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Skeleton with stone-encrusted teeth found near Mexico's ancient ruins of Teotihuacan.

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posted on Jul, 8 2016 @ 06:47 PM
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Skeleton with stone-encrusted teeth found in Mexico ancient ruins

Archeologists have discovered the 1,600-year-old skeleton of an upper-class woman whose skull was intentionally deformed and teeth were encrusted with mineral stones near Mexico's ancient ruins of Teotihuacan.

The woman, between 35 and 40 years old when she died, was buried with 19 jars that served as offerings, the National Anthropology and History Institute said.

Her cranium was elongated by being compressed in a "very extreme" manner, a technique commonly used in the southern part of Mesoamerica, not the central region where she was found, the institute said in a statement.

Although other intentionally deformed skeletons have been found in Teotihuacan, this one—dubbed "The Woman of Tlailotlacan" after the neighborhood where it was found—is among those with the most deformations.


I thought I'd pop in and post this interesting little find.

Seems that deformation was fairly widespread in the region similar to further south in Peru/Bolivia and elsewhere in the New World. I must admit that Teotihuacan is one of my favorite Pre Columbian sites. Amazing what they were capable supposedly of all without the wheel and iron.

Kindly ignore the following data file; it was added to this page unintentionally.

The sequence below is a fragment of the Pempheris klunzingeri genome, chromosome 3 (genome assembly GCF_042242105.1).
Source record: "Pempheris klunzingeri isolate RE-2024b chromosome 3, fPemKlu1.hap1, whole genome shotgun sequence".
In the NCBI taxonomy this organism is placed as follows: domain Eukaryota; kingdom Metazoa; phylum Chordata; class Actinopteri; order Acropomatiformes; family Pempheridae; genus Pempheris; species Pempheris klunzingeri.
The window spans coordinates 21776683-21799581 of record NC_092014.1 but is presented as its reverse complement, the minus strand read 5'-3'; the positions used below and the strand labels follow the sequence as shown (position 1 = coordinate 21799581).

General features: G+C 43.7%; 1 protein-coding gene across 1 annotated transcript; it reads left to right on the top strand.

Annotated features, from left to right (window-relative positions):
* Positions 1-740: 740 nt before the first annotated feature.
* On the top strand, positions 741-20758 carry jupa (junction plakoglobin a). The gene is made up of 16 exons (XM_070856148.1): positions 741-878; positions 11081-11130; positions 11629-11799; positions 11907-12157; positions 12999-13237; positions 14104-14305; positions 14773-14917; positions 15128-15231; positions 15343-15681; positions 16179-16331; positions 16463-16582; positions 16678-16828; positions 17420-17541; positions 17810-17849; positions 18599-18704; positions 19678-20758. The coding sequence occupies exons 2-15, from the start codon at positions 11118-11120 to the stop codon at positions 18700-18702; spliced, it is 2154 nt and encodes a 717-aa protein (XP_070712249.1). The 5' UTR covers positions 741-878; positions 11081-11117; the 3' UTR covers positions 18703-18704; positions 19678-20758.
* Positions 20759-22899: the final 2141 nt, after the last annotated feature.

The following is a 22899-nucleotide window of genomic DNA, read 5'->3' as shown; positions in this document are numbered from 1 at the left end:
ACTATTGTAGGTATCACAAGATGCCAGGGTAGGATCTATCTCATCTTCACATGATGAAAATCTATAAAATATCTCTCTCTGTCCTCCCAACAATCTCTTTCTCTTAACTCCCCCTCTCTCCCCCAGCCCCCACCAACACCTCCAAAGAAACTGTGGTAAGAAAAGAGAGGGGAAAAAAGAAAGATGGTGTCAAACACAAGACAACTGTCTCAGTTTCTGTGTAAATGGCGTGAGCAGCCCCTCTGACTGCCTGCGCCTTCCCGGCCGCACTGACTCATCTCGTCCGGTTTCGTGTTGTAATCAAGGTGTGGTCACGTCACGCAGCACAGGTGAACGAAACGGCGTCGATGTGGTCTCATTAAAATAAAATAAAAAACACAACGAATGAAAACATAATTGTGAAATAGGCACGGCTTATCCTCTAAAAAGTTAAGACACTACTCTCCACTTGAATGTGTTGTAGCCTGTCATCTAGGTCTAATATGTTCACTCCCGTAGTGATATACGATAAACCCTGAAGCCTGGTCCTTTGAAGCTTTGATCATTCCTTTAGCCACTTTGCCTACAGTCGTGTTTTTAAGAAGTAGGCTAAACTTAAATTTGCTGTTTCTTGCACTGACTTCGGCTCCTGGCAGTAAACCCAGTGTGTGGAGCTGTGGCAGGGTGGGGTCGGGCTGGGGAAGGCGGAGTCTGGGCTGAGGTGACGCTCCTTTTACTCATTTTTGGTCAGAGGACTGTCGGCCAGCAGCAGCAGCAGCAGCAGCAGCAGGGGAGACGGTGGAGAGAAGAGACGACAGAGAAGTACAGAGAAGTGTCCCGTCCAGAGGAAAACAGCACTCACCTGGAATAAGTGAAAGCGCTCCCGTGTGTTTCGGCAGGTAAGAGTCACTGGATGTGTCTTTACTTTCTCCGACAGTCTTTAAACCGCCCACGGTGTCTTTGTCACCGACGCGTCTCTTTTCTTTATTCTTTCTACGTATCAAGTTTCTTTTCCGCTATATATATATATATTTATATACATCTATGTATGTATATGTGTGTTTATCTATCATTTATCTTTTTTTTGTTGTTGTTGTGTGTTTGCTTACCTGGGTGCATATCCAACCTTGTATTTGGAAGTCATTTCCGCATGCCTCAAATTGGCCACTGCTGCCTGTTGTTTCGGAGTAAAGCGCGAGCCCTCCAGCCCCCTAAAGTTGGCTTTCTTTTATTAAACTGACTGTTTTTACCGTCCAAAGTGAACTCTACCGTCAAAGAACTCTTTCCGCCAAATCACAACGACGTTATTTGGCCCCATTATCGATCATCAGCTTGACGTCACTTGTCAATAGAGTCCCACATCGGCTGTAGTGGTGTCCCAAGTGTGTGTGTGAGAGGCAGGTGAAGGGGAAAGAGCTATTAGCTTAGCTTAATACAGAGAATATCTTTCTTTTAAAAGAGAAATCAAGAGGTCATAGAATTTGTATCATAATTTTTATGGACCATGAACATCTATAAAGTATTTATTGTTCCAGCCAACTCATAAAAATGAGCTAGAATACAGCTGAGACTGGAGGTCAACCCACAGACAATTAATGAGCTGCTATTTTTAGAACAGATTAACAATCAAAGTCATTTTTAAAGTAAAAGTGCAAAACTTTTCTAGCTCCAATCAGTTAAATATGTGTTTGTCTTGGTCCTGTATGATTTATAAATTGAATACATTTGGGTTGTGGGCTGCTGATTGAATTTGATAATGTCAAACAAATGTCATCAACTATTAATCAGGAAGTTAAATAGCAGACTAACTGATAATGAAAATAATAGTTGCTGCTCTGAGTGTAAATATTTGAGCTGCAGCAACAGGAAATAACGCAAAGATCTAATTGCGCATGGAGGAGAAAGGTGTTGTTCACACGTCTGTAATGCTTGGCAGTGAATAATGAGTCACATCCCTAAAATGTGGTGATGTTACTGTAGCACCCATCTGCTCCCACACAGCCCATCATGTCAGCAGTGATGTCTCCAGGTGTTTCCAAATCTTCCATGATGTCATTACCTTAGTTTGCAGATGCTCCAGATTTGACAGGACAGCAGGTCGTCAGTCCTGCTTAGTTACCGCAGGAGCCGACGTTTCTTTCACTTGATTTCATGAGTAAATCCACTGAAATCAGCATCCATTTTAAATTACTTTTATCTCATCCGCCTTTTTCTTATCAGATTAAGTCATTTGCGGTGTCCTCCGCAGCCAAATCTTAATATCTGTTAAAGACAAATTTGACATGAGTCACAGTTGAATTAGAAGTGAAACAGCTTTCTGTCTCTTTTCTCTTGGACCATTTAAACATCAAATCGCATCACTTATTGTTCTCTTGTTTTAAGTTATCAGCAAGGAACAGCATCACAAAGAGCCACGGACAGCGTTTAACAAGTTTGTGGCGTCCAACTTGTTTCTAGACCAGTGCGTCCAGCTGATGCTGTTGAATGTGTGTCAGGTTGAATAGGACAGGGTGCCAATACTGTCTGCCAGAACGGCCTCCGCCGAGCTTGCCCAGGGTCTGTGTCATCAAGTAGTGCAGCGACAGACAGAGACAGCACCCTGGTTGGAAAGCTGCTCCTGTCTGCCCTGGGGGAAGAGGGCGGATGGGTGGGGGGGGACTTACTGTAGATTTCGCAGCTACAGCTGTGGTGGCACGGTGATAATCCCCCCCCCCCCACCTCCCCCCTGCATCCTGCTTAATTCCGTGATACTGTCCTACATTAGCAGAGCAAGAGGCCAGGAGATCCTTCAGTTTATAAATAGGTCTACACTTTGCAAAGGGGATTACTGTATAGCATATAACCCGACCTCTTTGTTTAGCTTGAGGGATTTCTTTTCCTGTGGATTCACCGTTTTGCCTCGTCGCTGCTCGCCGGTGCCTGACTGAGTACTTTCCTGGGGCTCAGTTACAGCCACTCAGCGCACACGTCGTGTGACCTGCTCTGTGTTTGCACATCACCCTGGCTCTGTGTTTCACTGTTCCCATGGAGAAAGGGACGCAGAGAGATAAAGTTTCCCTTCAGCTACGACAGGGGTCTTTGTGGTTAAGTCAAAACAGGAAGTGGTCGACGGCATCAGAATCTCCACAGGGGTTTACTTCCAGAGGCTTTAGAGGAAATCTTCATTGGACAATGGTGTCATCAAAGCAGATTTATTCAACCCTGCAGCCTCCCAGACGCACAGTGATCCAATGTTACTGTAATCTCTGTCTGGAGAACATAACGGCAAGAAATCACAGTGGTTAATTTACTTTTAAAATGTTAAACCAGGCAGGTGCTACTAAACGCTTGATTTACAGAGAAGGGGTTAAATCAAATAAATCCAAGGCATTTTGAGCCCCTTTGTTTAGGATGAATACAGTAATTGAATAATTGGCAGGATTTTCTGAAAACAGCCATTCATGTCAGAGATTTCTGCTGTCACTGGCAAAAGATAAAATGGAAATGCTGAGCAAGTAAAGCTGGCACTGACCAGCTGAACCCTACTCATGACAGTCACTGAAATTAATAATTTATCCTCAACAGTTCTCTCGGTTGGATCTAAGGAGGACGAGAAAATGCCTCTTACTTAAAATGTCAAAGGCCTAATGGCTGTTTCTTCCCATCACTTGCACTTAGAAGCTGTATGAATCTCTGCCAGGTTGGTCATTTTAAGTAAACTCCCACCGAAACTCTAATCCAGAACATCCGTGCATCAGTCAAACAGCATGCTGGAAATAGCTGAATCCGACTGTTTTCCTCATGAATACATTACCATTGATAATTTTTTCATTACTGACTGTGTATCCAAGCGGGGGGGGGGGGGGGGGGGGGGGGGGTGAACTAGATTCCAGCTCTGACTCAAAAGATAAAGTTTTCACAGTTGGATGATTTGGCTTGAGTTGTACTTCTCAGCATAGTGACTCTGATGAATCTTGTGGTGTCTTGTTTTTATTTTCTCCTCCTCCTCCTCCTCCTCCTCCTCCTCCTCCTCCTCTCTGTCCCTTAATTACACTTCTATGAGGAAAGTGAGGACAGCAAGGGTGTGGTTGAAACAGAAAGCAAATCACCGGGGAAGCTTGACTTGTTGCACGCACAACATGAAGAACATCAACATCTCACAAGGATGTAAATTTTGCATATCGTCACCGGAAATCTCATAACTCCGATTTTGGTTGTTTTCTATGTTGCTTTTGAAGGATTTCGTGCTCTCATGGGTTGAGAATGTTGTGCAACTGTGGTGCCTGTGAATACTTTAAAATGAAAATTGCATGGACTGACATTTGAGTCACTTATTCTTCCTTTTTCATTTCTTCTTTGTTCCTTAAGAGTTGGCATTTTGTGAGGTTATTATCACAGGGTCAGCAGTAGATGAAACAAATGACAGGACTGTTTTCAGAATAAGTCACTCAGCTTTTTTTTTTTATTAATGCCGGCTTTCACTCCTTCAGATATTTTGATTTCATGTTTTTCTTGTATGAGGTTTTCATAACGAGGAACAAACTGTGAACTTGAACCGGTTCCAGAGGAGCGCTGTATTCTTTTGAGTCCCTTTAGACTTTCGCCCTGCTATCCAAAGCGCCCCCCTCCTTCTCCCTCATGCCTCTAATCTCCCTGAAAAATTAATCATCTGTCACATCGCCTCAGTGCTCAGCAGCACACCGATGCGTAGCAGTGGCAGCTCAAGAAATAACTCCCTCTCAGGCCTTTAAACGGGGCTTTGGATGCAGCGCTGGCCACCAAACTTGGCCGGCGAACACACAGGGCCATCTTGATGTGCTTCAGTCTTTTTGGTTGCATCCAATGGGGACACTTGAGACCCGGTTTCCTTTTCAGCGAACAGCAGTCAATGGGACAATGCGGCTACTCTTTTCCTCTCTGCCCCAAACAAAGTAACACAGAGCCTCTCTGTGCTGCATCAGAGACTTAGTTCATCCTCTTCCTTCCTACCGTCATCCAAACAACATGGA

posted on Jul, 8 2016 @ 06:59 PM
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a reply to: SLAYER69

I wonder what they used to glue the stones in the teeth!



posted on Jul, 8 2016 @ 08:11 PM
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That Head binding was so diverse, and in so many cultures...so to speak, always makes me wonder was this ultimately a form of emulation, in the earliest of days. There's not much doubt that in later times it was a status symbol, but the beginnings?



posted on Jul, 8 2016 @ 11:15 PM
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a reply to: SeaWorthy

Dental cement.



posted on Jul, 9 2016 @ 12:05 AM
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So bling bling was popular nearly 2000 years ago as well...



It don't mean a thing if it ain't got that bling...maybe she was the Snoop Dog of her day.



posted on Jul, 9 2016 @ 12:25 AM
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a reply to: SLAYER69

Interesting, in the picture it looks as if it was forced to be symmetrical with the two pyrite stones on the front teeth and the green serpintine stone forced in the middle on the bottom making three points like a triangle.


Another distinctive feature, showing the woman was a "foreigner" in Teotihuacan, is the two round pyrite stones encrusted in her top front teeth, a technique used in Mayan regions in southern Mexico and Central America. She also wore a prosthetic lower tooth made of a green stone known as serpentine.


link to photo of teeth could not upload photo

This could be something that was done at a young age as her second set of teeth came in. They could have trained her teeth to grow in such a way to have her lower teeth pinch in on the green stone as they grew to keep it in place. They were able to train the skull some how so why not her teeth.